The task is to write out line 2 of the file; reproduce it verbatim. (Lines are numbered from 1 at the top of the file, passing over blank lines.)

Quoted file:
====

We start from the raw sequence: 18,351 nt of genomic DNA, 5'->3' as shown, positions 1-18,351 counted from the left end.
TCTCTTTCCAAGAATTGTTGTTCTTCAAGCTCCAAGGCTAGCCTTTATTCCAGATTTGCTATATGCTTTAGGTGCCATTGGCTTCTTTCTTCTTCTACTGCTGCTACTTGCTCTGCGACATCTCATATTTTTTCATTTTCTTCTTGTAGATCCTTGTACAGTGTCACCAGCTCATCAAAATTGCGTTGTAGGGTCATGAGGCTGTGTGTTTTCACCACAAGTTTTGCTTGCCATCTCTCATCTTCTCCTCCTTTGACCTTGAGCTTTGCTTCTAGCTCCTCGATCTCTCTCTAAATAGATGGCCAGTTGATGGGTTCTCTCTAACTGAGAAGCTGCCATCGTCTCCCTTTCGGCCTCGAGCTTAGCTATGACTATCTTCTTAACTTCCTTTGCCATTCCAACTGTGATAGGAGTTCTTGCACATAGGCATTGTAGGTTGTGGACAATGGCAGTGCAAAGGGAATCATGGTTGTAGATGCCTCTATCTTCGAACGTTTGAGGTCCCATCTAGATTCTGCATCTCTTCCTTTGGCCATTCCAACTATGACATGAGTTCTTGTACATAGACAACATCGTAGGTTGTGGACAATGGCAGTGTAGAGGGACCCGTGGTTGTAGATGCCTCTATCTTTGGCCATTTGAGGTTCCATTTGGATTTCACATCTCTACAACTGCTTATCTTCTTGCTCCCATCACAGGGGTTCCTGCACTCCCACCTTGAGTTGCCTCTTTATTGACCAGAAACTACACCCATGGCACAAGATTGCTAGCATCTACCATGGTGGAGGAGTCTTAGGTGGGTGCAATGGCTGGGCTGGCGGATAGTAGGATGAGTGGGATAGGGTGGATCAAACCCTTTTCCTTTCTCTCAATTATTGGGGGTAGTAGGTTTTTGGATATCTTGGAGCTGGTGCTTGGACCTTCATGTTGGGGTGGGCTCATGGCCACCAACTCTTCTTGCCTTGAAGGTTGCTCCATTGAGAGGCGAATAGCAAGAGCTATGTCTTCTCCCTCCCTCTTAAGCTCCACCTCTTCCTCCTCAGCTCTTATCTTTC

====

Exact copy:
TCTCTTTCCAAGAATTGTTGTTCTTCAAGCTCCAAGGCTAGCCTTTATTCCAGATTTGCTATATGCTTTAGGTGCCATTGGCTTCTTTCTTCTTCTACTGCTGCTACTTGCTCTGCGACATCTCATATTTTTTCATTTTCTTCTTGTAGATCCTTGTACAGTGTCACCAGCTCATCAAAATTGCGTTGTAGGGTCATGAGGCTGTGTGTTTTCACCACAAGTTTTGCTTGCCATCTCTCATCTTCTCCTCCTTTGACCTTGAGCTTTGCTTCTAGCTCCTCGATCTCTCTCTAAATAGATGGCCAGTTGATGGGTTCTCTCTAACTGAGAAGCTGCCATCGTCTCCCTTTCGGCCTCGAGCTTAGCTATGACTATCTTCTTAACTTCCTTTGCCATTCCAACTGTGATAGGAGTTCTTGCACATAGGCATTGTAGGTTGTGGACAATGGCAGTGCAAAGGGAATCATGGTTGTAGATGCCTCTATCTTCGAACGTTTGAGGTCCCATCTAGATTCTGCATCTCTTCCTTTGGCCATTCCAACTATGACATGAGTTCTTGTACATAGACAACATCGTAGGTTGTGGACAATGGCAGTGTAGAGGGACCCGTGGTTGTAGATGCCTCTATCTTTGGCCATTTGAGGTTCCATTTGGATTTCACATCTCTACAACTGCTTATCTTCTTGCTCCCATCACAGGGGTTCCTGCACTCCCACCTTGAGTTGCCTCTTTATTGACCAGAAACTACACCCATGGCACAAGATTGCTAGCATCTACCATGGTGGAGGAGTCTTAGGTGGGTGCAATGGCTGGGCTGGCGGATAGTAGGATGAGTGGGATAGGGTGGATCAAACCCTTTTCCTTTCTCTCAATTATTGGGGGTAGTAGGTTTTTGGATATCTTGGAGCTGGTGCTTGGACCTTCATGTTGGGGTGGGCTCATGGCCACCAACTCTTCTTGCCTTGAAGGTTGCTCCATTGAGAGGCGAATAGCAAGAGCTATGTCTTCTCCCTCCCTCTTAAGCTCCACCTCTTCCTCCTCAGCTCTTATCTTTC